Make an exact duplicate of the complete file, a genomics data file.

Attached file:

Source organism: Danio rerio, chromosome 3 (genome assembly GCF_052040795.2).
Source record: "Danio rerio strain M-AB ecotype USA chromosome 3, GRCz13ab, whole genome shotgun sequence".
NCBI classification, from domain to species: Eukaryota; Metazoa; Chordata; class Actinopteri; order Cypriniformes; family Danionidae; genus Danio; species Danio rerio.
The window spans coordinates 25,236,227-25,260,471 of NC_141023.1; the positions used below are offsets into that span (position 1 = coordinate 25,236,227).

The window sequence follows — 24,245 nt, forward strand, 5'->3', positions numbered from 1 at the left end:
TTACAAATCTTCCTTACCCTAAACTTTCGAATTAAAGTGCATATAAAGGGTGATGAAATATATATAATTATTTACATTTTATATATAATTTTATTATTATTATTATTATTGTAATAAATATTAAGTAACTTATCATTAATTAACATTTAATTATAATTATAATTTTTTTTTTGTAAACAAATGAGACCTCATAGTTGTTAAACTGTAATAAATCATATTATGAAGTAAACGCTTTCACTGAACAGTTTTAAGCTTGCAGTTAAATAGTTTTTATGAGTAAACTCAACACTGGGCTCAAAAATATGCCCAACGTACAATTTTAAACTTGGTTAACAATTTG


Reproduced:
Source organism: Danio rerio, chromosome 3 (genome assembly GCF_052040795.2).
Source record: "Danio rerio strain M-AB ecotype USA chromosome 3, GRCz13ab, whole genome shotgun sequence".
NCBI classification, from domain to species: Eukaryota; Metazoa; Chordata; class Actinopteri; order Cypriniformes; family Danionidae; genus Danio; species Danio rerio.
The window spans coordinates 25,236,227-25,260,471 of NC_141023.1; the positions used below are offsets into that span (position 1 = coordinate 25,236,227).

The window sequence follows — 24,245 nt, forward strand, 5'->3', positions numbered from 1 at the left end:
TTACAAATCTTCCTTACCCTAAACTTTCGAATTAAAGTGCATATAAAGGGTGATGAAATATATATAATTATTTACATTTTATATATAATTTTATTATTATTATTATTATTGTAATAAATATTAAGTAACTTATCATTAATTAACATTTAATTATAATTATAATTTTTTTTTTGTAAACAAATGAGACCTCATAGTTGTTAAACTGTAATAAATCATATTATGAAGTAAACGCTTTCACTGAACAGTTTTAAGCTTGCAGTTAAATAGTTTTTATGAGTAAACTCAACACTGGGCTCAAAAATATGCCCAACGTACAATTTTAAACTTGGTTAACAATTTG